Rheumatoid Arthritis (RA pain) part1

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Rheumatoid Arthritis (RA pain) part1

Rheumatoid Arthritis (RA pain) part1

Rheumatoid Arthritis (RA pain) part1

Rheumatoid arthritis (RA) is a chronic inflammatory disease that often affects the joints of the body.  However, in some people, the disease can damage a wide range of body systems, including skin, eyes, lungs, heart, and blood vessels.  Rheumatoid arthritis is an autoimmune disorder that occurs when the immune system mistakenly attacks the tissues of the body.

Check out the Canadian Healthcare News on the healthmagazine.ca : Inflammatory Arthritis

Unlike osteoarthritis, which causes bone wear and tear, rheumatoid arthritis causes painful swelling of the joints by affecting the lining of the joints, which can eventually lead to bone erosion and joint deformity.

Inflammation associated with rheumatoid arthritis can affect other parts of the body.  Although a new type of medication has dramatically strengthened treatment options, acute rheumatoid arthritis can still cause patients to become disabled.

Signs and symptoms of this disease can include:

Heat, swelling, and tenderness Dry joints, which usually get worse in the morning and after a period of inactivity. Fatigue, fever, and weight loss.

Rheumatoid arthritis in the early stages first affects the smaller joints, especially the joints that connect the fingers to the hands, as well as the joints of the toes.

As the disease progresses, the symptoms often spread to the wrists, knees, ankles, elbows, hips, and shoulders.  In most cases, the symptoms are seen in the joints on both sides of the body.

About 40% of people with rheumatoid arthritis also experience non-articular signs and symptoms.  Rheumatoid arthritis can affect many non-articular structures.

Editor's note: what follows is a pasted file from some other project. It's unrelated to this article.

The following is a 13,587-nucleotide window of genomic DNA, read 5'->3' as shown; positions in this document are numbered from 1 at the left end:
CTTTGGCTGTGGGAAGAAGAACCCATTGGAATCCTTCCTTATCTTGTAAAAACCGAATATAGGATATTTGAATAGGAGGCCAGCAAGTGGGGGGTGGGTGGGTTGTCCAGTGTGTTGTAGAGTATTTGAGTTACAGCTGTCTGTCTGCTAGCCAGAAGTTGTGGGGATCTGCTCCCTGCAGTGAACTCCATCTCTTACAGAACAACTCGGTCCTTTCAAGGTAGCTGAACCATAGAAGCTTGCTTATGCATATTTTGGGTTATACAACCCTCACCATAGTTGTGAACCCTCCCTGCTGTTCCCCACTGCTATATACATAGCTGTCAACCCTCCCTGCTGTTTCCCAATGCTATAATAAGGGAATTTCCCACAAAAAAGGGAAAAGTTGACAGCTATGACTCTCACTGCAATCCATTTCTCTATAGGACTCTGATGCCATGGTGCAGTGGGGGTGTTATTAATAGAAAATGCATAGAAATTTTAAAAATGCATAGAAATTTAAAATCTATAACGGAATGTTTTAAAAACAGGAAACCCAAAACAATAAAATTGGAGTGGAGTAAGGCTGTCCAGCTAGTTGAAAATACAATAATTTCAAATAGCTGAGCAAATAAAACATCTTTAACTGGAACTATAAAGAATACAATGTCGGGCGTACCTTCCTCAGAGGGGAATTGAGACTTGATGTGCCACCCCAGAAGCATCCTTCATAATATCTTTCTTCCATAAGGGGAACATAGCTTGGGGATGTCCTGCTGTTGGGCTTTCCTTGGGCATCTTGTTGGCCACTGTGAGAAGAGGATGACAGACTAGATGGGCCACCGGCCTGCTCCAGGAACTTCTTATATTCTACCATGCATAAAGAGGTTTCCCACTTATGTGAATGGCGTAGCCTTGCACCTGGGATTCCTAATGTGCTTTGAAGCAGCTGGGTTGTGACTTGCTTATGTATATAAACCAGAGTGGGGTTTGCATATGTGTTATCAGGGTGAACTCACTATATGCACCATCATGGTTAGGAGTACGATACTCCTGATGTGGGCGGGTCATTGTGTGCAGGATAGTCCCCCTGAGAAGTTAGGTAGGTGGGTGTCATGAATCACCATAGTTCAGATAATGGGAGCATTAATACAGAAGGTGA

The severity of the signs and symptoms of rheumatoid arthritis may vary, and it may sometimes go away on its own.  Periods of increased disease activity are called relapses, which occur intermittently after a period of relative recovery (disappearance of swelling and pain).  Over time, rheumatoid arthritis can lead to deformity of the joints and displacement.

Causes and factors of rheumatoid arthritis:

Rheumatoid arthritis occurs when your immune system attacks the synovium (the membrane lining that surrounds your joints).  This inflammation causes the synovium to thicken, eventually destroying the cartilage and bone in the joint.

The tendons and ligaments that hold the joint together are weakened and stretched.  Gradually, your joint loses its proper shape and alignment.

Doctors do not know what triggers this process, but the involvement of a genetic factor seems likely.  Of course, genes do not directly cause rheumatoid arthritis, but they can further influence the body through environmental pathogens, such as infections caused by certain viruses and bacteria that may trigger the disease.  Vitamin D deficiency, pregnancy are other reasons that can be effective in causing rheumatoid arthritis.

Note that many patients with rheumatoid arthritis may more easily develop lumbar and leg disc pain or neck disc pain with spread to the hands, which is shown on nerve and muscle tape tests.

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